Friday, May 09, 2003
Check the water
before digging clams
A reader recently wrote me that in the 1940s people dug
for clams in the Ala Wai Canal. It's not safe to eat anything caught in
that polluted waterway anymore, but he wondered about other places.
"I bet there are pristine locations on the neighbor
islands where clams can be harvested. Those who know probably don't want
to share this information."
The clams of which my reader writes are not native to
Hawaii. In the 1920s several species of clams and oysters were introduced
from Japan and North America to Hawaiian waters as a food source. Among
these was the Japanese littleneck clam, also known as the Manila clam.
Gathering these clams on the mud flats of Kaneohe Bay
was a popular activity until 1969, when silt and overharvesting mostly
wiped out the beds. Today some of those introduced edible species still
live in sheltered, shallow areas such as Pearl Harbor, Maunalua Bay and
Kaneohe Bay. If they thrive and are harvested anywhere else in Hawaii, I
don't know where.
Clams, whether native or imported, are scarce in
Hawaii, but in other parts of the world, they're practically a lifestyle.
In New England, people hold parties called clambakes during which they
steam clams, lobsters, corn on the cob and potatoes over coals in large
The Pacific Northwest's beaches often are littered with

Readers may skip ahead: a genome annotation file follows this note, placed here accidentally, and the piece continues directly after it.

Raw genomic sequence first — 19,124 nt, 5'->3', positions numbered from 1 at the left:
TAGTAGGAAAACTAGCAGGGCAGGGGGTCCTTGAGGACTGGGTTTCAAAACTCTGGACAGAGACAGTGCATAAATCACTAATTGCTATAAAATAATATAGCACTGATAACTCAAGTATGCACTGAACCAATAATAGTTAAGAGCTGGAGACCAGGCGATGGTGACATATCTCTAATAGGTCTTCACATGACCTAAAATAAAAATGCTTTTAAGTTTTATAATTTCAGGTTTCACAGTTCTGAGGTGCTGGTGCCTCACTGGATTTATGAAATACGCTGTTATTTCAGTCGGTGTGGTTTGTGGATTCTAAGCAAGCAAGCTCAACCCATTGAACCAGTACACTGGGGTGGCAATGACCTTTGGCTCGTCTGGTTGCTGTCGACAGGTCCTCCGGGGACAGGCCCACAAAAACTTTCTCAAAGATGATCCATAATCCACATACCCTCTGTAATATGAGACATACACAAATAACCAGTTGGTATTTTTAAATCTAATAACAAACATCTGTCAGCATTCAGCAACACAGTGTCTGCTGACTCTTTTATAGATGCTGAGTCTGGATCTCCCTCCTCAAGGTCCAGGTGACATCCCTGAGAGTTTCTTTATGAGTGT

clamshells, and you can get steamed clams just about anywhere on the West
Coast. One of my favorite Seattle restaurants has a sign at the entryway
that says, "KEEP CLAM."
In the biology world, clams are part of a large class
of animals called bivalves. These animals, which include mussels, oysters,
scallops and other lesser-known types, all have two hinged shells that
usually enclose the animal's entire body.
The most famous clams in the world are the giant clams
of the Indo-Pacific. But not all giant clams are big. Six species fall
into this category, the smallest being only about 4 inches across. The
largest, however, lives up to its name. It can grow to more than 4 feet
wide and weigh around 700 pounds.
Giant clams grow hinge down, with their two shells
gaping open. Contrary to the scary stories, giant clams do not clamp onto
swimmers and divers and hang on. If startled, the clam will partially
close its shells, but it can't close them completely.
All bivalves have a muscular foot. In some species the
foot is efficient at digging, allowing the creature to burrow deep into
sand or mud. The foot is also the part of clams and other bivalves that
people like to eat, although we swallow the animals' guts, gills and
gonads right along with the feet.
People who grew up eating clams think they're the food
of the gods. Others of us, however, never quite warm up to the idea of
steaming an animal alive and then eating it, guts and all, often including
grains of sand.
Clams and their cousins are filter feeders, meaning
they sift food from the surrounding water. During this feeding they can
collect pathogens such as those that cause red tide, hepatitis and other
diseases. Clean water, therefore, is crucial when it comes to harvesting
I don't expect anyone to divulge their secret clamming
spots to me. But if anyone is clamming in Hawaii today, please make sure
the location is pristine.